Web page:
Spooky season is starting! As we head into October and the costumes come out, check out some of the ways math helped make some of the biggest holidays and events in the month of October. Spark Math by Spark Education continues our series, “This Month in Math History October”. From how Halloween makes an impact on the economy, to the biggest dam built in the 20th century, math has been used to create amazing treats and solve sinister plots all in the month of October!
Halloween is about Candy, Costumes and Calc-ghoul-ations!
Every Trick-or-Treat-loving kid becomes a math genius every 31 October, whether they realise it or not. From figuring out how fast they can go from house to house, to which houses give the most treats or coveted full-sized candy bars, and most importantly, how much candy can fit in their bag before it breaks, this is proof that candy makes math a lot more fun! With the right game plan and hard work, kids can spend the night adding up all their favourite treats.
Halloween’s impact on numbers goes a lot further than just the neighbourhood. In the United States, people have been getting dressed up and getting treats for almost 100 years. Halloween only saw a dip in popularity when World War II put rations on sugar and other products. Once the war was over and the economy recovered in the early 1950’s, Halloween became a monster-sized tradition for kids and parents that continues today! Over the years, the spook-tacular holiday has gained popularity in Singapore, with more and more people and events celebrating it.
Halloween Spooky Stats (no tricks all treats)
In the United States, this huge tradition comes with some giant numbers attached. People spend over 2 and a half billion dollars on over 500 million pounds of candy every year to give away (and accidentally snack on) throughout the trick-or-treating season. More chocolate is bought the week before Halloween than both Valentine’s Day or Easter. What’s more, it isn’t just the candy companies profiting. Americans spend over 3 billion dollars on costumes and over 600 million dollars on pumpkins to carve or display.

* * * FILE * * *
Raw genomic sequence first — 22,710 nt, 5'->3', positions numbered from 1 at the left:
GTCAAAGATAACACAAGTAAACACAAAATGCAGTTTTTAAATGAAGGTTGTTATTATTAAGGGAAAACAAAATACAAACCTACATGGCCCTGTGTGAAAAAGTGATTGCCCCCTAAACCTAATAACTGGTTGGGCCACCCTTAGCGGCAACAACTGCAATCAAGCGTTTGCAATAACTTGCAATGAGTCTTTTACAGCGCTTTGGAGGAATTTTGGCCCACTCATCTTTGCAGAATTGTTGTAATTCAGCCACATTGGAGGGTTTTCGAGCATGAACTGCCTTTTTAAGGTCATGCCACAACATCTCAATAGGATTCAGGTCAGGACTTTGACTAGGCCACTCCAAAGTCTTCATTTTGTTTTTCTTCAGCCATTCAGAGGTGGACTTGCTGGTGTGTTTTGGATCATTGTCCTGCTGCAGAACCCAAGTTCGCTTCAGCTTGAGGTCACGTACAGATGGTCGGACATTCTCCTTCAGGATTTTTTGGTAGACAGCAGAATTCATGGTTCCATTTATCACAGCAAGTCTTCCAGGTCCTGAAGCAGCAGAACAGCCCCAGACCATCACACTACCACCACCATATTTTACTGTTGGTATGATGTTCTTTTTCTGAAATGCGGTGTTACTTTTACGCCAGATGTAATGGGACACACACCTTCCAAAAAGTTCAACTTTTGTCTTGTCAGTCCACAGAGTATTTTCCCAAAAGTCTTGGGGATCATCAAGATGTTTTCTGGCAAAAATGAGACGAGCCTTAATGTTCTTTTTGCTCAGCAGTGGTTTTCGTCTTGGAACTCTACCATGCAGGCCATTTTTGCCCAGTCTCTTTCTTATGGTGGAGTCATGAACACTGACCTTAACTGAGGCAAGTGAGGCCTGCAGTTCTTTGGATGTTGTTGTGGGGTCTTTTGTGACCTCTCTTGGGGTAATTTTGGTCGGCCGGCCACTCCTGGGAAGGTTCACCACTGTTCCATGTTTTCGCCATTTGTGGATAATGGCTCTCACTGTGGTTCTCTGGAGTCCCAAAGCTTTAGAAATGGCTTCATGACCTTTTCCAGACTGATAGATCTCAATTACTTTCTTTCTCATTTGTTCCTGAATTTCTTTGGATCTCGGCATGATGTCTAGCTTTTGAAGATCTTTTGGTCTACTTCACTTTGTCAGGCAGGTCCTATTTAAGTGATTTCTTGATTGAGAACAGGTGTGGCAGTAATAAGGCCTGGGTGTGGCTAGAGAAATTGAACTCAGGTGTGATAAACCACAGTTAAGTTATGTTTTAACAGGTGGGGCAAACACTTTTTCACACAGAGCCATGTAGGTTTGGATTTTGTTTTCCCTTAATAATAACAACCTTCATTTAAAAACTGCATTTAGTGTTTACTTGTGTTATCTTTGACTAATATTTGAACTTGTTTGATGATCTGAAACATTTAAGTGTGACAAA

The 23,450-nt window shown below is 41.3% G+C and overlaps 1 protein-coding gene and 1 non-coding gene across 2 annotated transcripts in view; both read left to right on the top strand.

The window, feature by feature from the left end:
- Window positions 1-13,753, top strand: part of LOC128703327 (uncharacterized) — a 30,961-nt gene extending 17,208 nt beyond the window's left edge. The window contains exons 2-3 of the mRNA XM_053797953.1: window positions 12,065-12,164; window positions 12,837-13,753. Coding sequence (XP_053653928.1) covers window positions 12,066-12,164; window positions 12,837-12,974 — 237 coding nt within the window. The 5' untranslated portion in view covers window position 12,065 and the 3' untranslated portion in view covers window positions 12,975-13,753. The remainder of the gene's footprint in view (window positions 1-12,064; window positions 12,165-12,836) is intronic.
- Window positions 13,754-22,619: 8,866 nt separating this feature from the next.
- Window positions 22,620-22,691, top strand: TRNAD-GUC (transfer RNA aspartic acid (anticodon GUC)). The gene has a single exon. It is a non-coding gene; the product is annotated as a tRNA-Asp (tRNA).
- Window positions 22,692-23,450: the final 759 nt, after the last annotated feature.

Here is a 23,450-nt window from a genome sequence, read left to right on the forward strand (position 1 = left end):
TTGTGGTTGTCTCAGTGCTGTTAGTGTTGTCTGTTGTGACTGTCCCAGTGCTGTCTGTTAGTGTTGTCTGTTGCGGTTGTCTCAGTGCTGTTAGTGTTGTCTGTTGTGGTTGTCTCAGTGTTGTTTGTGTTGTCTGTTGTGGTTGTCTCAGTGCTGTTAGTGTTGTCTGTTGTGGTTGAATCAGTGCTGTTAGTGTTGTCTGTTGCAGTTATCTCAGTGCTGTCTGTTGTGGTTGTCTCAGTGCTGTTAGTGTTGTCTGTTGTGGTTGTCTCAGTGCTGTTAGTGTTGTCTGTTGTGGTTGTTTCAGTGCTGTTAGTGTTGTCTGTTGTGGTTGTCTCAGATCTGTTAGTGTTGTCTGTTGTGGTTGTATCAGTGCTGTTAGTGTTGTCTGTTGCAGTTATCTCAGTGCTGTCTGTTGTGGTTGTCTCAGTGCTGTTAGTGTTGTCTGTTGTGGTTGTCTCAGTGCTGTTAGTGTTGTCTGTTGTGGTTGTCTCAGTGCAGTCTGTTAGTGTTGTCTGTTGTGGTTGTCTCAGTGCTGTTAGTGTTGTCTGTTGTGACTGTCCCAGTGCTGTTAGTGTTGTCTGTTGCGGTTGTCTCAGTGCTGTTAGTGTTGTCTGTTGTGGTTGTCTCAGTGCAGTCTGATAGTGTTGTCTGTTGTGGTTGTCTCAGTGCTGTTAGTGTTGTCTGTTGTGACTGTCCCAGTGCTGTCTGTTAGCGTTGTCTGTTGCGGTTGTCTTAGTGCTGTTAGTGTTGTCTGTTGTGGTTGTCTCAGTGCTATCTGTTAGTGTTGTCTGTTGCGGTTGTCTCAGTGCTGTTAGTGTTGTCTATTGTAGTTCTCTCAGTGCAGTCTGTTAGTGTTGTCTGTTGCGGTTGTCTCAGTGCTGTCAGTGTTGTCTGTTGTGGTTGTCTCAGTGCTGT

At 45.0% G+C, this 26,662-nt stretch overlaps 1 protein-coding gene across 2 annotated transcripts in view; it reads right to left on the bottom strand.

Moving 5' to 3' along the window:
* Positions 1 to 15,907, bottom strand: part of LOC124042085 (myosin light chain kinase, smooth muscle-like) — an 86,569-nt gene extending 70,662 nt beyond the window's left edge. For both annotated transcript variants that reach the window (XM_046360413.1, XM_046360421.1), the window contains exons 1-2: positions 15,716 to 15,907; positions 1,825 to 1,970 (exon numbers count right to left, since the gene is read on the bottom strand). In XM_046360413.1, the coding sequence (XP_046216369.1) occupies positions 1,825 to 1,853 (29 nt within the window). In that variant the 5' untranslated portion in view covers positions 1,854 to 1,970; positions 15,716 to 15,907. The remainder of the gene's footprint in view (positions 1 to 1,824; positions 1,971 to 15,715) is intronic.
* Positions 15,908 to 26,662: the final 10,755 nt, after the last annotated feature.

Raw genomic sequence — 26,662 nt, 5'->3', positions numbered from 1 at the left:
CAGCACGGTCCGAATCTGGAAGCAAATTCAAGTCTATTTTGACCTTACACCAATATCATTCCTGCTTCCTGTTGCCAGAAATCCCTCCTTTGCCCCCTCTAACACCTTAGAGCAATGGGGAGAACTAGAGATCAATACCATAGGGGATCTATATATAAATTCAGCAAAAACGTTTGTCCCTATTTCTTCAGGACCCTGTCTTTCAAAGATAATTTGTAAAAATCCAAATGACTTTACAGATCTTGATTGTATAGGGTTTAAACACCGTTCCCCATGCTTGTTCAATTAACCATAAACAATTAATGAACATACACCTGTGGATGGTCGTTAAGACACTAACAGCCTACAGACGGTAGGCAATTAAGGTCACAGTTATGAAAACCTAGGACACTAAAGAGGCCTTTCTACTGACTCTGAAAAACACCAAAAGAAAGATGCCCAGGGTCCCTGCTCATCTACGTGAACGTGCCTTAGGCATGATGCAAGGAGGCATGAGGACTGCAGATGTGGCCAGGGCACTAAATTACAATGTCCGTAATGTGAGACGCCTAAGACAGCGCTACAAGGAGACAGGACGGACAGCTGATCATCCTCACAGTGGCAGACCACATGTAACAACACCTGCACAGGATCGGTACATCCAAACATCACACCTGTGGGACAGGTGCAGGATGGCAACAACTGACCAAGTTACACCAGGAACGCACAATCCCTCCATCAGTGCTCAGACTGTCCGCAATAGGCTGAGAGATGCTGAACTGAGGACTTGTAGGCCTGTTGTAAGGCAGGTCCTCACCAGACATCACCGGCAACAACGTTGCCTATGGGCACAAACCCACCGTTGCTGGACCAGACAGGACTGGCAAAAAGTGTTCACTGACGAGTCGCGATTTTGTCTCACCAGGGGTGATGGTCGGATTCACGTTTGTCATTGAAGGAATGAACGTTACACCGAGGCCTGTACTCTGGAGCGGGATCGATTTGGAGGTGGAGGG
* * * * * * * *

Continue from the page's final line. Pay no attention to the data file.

Interested in trick-or-treating in Singapore? To get you into the spooky spirit, places such as Chip Bee Gardens, Woodgrove neighbourhood in Woodlands, and Opera Estate are known for having Halloween events. If you and your child are going to a Halloween event, find ways to incorporate math even as you have a hauntingly good time. Count the pumpkin decorations you see in the mall, keep track of how much candy you get, and estimate how long it will last.
October 1936: Hoover Dam Starts Producing Electricity
The Hoover Dam is one of the largest constructions built in the 20th century. It helps bring water and power across the west coast of the US. Check out these amazing facts about the Hoover Dam:
Hoover Dam by the numbers!
- The Hoover Dam is 221 metres high and 379 metres long.
- Over 21,000 people worked on building the Dam starting in 1931.
- The town of Boulder City, Nevada was built to house the workers building the Hoover Dam.
- The building of the dam formed Lake Mead, the largest reservoir in the US., and is able to hold up to 325,000 gallons of water.
- It currently produces around 4 billion kilowatt-hours (kWh) of hydroelectric power every year, to help power Nevada, Arizona and California.
17 October 1931: Math Helps Send a Famous Gangster to Prison
Al Capone was one of the meanest and most corrupt criminals of the 20th century. He was a famous mafia crime boss in Chicago during the 1920s and 1930s Prohibition era in the US. While Al Capone was never found guilty for his more serious crimes, there was one crime fighting force that couldn’t be stopped. The accountants and mathematicians that make up the Internal Revenue Service (IRS)! As hard-nosed police officers like Eliot Ness tried to take down mobsters on the streets, the Federal Government was building a case against Al Capone on the grounds that he had never filed his taxes.
Even though Capone boasted that people can’t legally tax illegal money, he was wrong. In 1913, the Revenue Act became law in October and introduced federal income tax to the US. According to the law, money you receive as income, no matter if it was by legally or illegal means, must be reported to the IRS.
By following the numbers and unearthing Capone’s true income using accounting, math, and some serious sleuthing, lawyers were able to make a solid court case against him. After being found guilty of tax evasion, Capone was sentenced to 11 years in prison, and would serve them at one of the most notorious prisons in the US. and maybe in the world, the island prison of Alcatraz in Northern California.
Learn more ways math helps change the world with Spark Math
This October, there are tons of ways to see how math affects the world. If you’re looking for more fun and exciting math facts, check out “This Month in Math” for September and find out more math activities and resources at our Spark Blog.
Looking to check out Spark Education for yourself? Spark Math classes are currently available. Spark Math is an education programme perfect for helping children use the skills they learnt all year in effective and engaging ways. Available for students from K2 to P5, Spark Math’s online programme features online classes, gamified lessons, and real-time feedback from experienced teachers. Try it for yourself by signing up to try a free demo class today!